Fear… another one of my dreaded F words– fear and forgiveness. Overcoming fear is a very overstated action phrase. I am not sure if overcoming fear is as positive and easily attainable as facing one’s fears.
I have this wicked fear of public speaking. I love to have conversations, more importantly, I love to talk, teach and share what I’m passionate about with others. However, place me in a situation where I’m speaking to more than four sets of eyes on me, I’m certain to lose my train of thought. The fear of losing my thoughts and stammering over my words consumes me. I really feel like there’s a spotlight on me and everyone is whispering, what in the hell is she talking about?
I started attending local Toastmasters meetings which exacerbated my fear even more! Not only do these people hang on to your every word, they comment on grammatical errors, how many times the words and, ah, and so are abused. Speeches are timed and at the end of it all, they hand you little pieces of paper with personal comments on your presentation– that is way too much pressure. Membership is open to guests after attending three meetings along with application, dues and a two minute speech on why you’d like to become a member. After my second meeting, I stopped going for three weeks.
After the first week, I knew I wasn’t just making excuses of not returning, it was fear. I was running away from my fear of standing in front of about 15 people for two minutes. As a self accountability practice, I shared with others how much I enjoyed attending the meetings and how much I’d like to overcome this fear of public speaking. At lunch and after sharing my challenge with co-workers, we read our fortune cookies messages aloud. Mine affirmed that I don’t have to be afraid to take that first step so I went back to attending the Toastmasters meetings. I’m certain that with practice and determination as well as allowing myself to become vulnerable to attain what I’m passionate about, I Can Do This!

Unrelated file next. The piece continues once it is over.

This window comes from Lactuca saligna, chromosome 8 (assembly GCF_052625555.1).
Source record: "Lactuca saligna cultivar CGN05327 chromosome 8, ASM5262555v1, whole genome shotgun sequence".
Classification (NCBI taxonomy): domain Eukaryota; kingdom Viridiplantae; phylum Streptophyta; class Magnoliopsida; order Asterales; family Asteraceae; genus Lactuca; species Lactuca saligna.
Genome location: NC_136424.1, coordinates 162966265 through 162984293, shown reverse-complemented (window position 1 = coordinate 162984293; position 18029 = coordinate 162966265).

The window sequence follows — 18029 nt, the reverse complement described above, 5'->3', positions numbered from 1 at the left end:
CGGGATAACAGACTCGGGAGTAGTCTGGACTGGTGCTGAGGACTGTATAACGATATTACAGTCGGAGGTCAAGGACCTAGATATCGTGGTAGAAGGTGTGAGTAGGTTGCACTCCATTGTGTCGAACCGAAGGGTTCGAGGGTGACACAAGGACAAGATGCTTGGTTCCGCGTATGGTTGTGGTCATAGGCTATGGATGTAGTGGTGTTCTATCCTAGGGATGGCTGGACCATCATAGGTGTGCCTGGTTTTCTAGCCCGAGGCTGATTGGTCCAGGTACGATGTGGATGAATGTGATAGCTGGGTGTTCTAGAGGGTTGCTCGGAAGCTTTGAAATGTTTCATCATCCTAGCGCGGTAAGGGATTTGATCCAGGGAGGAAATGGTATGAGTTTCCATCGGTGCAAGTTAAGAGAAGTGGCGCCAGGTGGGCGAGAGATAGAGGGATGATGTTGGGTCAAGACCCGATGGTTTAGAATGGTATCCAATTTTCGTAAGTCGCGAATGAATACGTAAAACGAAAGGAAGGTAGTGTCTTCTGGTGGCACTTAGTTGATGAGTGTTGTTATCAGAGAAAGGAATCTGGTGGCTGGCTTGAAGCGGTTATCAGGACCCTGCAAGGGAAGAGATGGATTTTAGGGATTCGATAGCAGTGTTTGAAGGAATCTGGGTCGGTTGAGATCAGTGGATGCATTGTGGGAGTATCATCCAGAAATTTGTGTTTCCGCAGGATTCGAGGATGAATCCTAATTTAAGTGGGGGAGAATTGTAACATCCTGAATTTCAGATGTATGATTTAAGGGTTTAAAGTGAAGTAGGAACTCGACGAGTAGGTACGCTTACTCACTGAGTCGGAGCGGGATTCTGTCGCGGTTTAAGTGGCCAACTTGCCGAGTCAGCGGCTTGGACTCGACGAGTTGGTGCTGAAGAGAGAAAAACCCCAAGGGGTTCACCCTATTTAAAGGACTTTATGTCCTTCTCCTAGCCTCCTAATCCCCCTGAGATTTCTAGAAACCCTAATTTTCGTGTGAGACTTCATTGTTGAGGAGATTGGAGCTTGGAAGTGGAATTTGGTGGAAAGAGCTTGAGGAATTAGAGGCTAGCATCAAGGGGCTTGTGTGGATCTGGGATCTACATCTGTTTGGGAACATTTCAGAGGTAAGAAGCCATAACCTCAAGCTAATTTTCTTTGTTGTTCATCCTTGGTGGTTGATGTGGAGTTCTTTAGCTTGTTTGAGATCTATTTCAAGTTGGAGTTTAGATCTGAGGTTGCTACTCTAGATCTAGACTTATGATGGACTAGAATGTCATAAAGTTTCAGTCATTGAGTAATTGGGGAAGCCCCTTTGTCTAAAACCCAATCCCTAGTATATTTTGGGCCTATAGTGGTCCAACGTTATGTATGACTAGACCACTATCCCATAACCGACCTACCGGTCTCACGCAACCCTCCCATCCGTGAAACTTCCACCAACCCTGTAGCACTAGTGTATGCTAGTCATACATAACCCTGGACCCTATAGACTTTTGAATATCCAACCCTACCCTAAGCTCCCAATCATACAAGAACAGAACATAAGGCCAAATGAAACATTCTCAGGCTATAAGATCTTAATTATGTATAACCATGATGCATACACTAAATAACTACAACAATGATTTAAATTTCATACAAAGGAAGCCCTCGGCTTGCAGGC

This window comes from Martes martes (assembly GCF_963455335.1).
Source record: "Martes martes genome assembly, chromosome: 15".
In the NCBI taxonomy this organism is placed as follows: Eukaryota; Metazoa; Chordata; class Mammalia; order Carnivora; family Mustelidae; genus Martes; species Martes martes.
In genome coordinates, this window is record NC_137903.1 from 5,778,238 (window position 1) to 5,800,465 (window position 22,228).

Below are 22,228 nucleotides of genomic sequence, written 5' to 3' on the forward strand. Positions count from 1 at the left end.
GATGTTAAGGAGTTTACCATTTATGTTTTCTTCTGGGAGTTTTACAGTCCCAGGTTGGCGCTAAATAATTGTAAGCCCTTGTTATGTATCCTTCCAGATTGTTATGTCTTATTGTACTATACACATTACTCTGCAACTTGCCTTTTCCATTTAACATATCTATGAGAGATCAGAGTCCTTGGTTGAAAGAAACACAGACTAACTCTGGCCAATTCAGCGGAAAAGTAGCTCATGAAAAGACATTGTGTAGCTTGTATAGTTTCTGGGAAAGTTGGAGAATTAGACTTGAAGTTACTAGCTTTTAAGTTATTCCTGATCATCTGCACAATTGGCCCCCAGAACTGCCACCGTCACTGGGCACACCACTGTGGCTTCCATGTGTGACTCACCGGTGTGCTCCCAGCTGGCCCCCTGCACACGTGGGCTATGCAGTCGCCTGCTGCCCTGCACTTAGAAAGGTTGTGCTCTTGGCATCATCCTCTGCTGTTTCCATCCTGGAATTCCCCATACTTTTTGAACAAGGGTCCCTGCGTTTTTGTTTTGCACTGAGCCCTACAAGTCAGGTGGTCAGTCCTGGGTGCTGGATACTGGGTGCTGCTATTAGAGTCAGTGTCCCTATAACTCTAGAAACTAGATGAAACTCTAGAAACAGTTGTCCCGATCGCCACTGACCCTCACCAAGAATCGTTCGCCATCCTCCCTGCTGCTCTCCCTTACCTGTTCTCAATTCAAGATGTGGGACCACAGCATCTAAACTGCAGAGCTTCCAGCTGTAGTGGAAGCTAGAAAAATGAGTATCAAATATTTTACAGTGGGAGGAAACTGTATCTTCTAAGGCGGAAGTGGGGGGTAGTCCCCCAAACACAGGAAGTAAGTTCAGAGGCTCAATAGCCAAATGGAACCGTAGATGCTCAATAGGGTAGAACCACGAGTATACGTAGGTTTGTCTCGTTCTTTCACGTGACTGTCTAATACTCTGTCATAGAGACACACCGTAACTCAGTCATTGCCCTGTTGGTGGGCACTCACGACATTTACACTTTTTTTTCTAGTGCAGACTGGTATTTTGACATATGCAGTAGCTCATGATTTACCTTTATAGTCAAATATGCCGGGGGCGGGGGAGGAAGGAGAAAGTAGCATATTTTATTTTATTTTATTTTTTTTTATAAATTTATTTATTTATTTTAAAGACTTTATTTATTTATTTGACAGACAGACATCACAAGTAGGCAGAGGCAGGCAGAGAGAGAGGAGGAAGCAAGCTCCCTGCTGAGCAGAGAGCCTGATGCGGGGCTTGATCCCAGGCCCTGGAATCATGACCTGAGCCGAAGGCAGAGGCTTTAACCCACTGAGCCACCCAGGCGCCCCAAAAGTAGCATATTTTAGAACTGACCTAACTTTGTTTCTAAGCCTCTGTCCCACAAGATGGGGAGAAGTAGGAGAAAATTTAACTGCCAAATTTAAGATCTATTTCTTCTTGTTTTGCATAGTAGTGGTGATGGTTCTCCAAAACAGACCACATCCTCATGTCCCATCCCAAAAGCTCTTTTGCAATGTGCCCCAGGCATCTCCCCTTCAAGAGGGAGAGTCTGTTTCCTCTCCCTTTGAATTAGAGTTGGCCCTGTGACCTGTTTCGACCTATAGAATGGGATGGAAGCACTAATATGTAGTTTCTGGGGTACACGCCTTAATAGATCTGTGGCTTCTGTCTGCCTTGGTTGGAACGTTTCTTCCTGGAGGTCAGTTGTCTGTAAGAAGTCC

In situations like this… ask yourself, “what is the worse that could happen?” and “What if I am successful in doing…?” If you come up with at least three scenarios, I’m pretty sure you can manage to address each item one-by-one before facing your fear. Here are mine:
1. I start to stammer. I can beat the fear by slowing down my speech and speaking clearly.
2. What if I lose my train of thought? I will have a week to prepare my speech, practice, practice, practice. Pause when needed, breathe and continue. Understand that other members have been in the same place as me.
3. If I succeed in speaking to like-minded people for two minutes without losing my thoughts or stammering, I’ll make it to a seven minute speech and then later down the line give my own coaching workshops on how to slap fear in its face and send it on its way.
In most cases when facing your fear, you have absolutely nothing to lose.